Our Projects’ SBC Strategies Have Been Effective – Breakthrough Action

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At its national learning and transition event, Breakthrough Action Nigeria, a non-governmental organisation (NGO), proudly showcased the success of its social and behaviour change (SBC) strategies.

Project director of Breakthrough Action Nigeria, Dr. Shittu Abdu-Aguye compared the lifecycle of their projects to the lifecycle of human beings, emphasising the stages of conception, birth, growth and maturity.

Reflecting on the seven years of implementation, he asserted, “We believe we have transformed the landscape for SBC programme implementation in our 12 intervention states. Through our community, mass media, mobile/digital, provider behaviour, advocacy and SBC capacity-building interventions, Breakthrough Action Nigeria has walked the talk as far as implementation of SBC programmes in Nigeria goes and we are very proud of the journey we have had.”

Breakthrough Action Nigeria, under the USAID flagship, has been at the forefront of implementing transformational SBC interventions in Nigeria since 2018. The project’s mission has been to drive positive health behaviour changes across various health sectors including malaria, maternal, newborn, and child health plus nutrition (MNCH+N), family planning/reproductive health (FP/RH) and interventions for infectious diseases like tuberculosis, COVID-19 and priority zoonotic diseases (PZDs).

Abdu-Aguye noted that every project starts as an idea conceived in the quiet hours, followed by extensive preparation by the implementing organisation before its official launch. “The idea of a project is often conceived late at night when others are asleep,” he said. “There is a lot of preparation made by the implementing organisation before the project is born. The project is eventually born or launched with celebrations.”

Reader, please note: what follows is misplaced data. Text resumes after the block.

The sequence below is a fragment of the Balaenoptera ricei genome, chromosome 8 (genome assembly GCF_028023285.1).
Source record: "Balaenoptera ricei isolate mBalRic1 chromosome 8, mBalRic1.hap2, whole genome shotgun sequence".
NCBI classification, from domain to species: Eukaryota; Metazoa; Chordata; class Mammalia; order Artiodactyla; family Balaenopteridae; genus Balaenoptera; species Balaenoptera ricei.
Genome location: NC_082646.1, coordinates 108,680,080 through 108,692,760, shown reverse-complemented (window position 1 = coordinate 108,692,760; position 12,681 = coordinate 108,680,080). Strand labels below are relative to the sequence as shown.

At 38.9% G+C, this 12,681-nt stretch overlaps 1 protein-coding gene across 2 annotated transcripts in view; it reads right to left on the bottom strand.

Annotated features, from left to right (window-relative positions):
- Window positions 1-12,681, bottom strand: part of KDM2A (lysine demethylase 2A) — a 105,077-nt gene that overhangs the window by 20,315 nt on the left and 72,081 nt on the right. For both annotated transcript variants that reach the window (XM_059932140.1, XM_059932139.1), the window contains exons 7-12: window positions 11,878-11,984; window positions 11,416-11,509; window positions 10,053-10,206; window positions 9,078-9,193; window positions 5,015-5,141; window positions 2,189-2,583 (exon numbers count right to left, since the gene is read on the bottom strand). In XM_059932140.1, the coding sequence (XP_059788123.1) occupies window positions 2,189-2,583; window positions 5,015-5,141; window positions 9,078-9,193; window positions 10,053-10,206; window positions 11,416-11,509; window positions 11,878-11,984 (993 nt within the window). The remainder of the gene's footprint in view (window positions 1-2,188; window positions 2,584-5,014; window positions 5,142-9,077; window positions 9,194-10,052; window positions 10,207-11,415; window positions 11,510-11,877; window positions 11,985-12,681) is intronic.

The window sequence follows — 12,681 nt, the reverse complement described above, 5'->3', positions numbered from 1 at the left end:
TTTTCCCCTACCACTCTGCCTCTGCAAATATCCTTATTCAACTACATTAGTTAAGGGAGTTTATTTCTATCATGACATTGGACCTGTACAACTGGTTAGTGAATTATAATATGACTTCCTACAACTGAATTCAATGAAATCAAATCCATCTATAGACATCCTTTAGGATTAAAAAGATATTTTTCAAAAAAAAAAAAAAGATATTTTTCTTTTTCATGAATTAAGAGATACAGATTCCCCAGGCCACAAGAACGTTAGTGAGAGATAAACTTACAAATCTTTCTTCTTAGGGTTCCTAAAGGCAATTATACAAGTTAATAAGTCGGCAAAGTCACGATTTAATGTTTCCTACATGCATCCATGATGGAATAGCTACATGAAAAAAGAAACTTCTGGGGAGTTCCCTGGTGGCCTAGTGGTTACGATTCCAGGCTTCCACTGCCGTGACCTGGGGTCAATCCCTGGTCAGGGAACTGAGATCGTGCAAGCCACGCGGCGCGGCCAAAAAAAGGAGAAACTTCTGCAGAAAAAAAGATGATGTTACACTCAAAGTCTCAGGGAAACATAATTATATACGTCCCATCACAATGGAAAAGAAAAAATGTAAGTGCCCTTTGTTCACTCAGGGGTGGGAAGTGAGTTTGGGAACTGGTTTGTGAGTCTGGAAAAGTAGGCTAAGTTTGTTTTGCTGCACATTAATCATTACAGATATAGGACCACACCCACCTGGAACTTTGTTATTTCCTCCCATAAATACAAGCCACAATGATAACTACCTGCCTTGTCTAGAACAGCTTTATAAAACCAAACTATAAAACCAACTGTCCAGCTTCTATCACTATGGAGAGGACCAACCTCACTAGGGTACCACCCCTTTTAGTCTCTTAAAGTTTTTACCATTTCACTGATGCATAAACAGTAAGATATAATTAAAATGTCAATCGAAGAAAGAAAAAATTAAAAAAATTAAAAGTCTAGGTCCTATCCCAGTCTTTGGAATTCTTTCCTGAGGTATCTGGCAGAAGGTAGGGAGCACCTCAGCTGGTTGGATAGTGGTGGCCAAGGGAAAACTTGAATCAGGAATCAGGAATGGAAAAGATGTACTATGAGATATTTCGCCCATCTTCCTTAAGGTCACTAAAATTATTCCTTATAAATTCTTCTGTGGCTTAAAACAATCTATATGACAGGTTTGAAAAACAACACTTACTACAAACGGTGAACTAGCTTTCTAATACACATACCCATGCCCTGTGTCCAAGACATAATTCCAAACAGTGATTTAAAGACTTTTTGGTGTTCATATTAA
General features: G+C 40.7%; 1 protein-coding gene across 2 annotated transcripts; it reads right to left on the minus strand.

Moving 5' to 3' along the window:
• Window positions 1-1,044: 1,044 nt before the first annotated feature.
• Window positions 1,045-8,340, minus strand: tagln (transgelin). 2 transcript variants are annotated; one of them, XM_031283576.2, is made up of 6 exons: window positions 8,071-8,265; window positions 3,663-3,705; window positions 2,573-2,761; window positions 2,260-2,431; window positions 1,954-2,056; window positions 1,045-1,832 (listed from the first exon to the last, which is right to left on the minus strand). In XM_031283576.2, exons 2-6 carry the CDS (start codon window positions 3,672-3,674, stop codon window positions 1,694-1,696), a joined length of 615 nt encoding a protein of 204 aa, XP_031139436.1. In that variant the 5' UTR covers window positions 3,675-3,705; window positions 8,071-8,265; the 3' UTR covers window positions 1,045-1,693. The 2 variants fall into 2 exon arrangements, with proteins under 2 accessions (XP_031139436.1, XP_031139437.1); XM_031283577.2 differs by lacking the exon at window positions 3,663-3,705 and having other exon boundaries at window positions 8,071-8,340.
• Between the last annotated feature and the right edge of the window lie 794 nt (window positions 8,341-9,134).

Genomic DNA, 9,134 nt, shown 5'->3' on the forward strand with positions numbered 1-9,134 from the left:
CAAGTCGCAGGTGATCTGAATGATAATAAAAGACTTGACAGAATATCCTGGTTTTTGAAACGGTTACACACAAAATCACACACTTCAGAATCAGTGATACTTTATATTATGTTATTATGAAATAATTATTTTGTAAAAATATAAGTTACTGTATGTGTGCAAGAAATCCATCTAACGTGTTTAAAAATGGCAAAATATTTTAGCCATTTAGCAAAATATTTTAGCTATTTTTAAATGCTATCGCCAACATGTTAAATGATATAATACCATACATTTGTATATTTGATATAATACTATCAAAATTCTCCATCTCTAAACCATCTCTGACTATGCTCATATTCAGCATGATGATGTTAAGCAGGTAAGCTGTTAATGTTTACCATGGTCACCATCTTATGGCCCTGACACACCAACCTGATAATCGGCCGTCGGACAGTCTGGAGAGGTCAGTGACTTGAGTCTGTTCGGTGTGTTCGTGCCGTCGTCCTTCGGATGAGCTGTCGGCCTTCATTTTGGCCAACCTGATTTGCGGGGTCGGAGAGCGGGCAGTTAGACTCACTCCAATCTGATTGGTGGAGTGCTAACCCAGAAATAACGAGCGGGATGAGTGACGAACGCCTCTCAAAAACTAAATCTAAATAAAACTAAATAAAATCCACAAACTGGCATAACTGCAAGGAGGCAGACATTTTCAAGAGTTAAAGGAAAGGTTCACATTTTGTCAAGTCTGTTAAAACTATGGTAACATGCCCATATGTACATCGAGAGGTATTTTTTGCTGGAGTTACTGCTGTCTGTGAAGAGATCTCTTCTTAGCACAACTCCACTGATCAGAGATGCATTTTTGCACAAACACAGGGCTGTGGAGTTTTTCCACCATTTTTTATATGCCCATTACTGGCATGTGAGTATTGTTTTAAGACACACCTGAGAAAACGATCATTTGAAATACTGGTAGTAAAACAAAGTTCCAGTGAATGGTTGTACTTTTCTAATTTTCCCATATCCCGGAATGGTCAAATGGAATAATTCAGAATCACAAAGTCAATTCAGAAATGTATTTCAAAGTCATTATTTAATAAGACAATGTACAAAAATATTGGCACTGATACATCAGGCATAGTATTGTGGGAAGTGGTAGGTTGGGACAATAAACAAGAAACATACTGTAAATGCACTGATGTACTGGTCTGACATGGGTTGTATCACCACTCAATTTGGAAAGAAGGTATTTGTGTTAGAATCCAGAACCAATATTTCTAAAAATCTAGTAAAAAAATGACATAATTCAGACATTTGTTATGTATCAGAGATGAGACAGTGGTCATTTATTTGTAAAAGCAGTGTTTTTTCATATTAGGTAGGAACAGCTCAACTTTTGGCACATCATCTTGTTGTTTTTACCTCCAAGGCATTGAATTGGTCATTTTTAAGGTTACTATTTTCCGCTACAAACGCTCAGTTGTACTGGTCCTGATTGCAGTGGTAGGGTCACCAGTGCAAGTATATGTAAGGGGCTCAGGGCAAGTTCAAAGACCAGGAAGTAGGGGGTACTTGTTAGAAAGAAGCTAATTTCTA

Describing the early stages as formative, he added, “There is the formative stage when the project is striving to understand the implementation context and to get started.”

The success of these SBC strategies is largely due to diligent collaboration with Federal and state ministries of health, health promotion divisions, national and state primary healthcare development agencies and programmes for TB and malaria. Additionally, partnerships with the Nigeria Centre for Disease Control and Prevention (NCDC) have been crucial. These efforts have collectively contributed to improved health outcomes nationwide.

Abdu-Aguye explained that initial project implementation might be tentative, but learning from mistakes and adapting quickly has been key to demonstrating results to donors. “Initial project implementation is tentative, but we quickly learn from our mistakes and adapt to mature quickly because we need to demonstrate results to the donor.”

Despite challenges such as staff changes, new partnerships, governmental shifts, insecurity, and inflation, the project has steadfastly pursued its goals. “Along the way, life happens to the project; staff come and go, new partners and alliances are added to the mix, governments change, insecurity and inflation exert their toll. But the project continues to push against all odds – to achieve what it was designed to. And for all USAID projects, the goal is clear and simple – saving lives,” he emphasised.

He outlined the project’s journey from inception to maturity, highlighting significant progress and strides made over the years. “The project eventually graduates from being the new kid on the block, reaches full maturity, and continues to make significant strides and progress,” Abdu-Aguye noted. “And then the inevitable happens. The five-year project cycle, costed or no-cost extension period is over, and the project needs to close out. This is hopefully the general trajectory of most projects. It certainly reflects the journey that Breakthrough Action Nigeria has traveled to this day.”

As the project transitions, its Integrated SBC and malaria interventions, along with the tuberculosis and global health security interventions, will continue through the end of FY24, ensuring sustained impact and progress in the health sector.

Racheal Abujah
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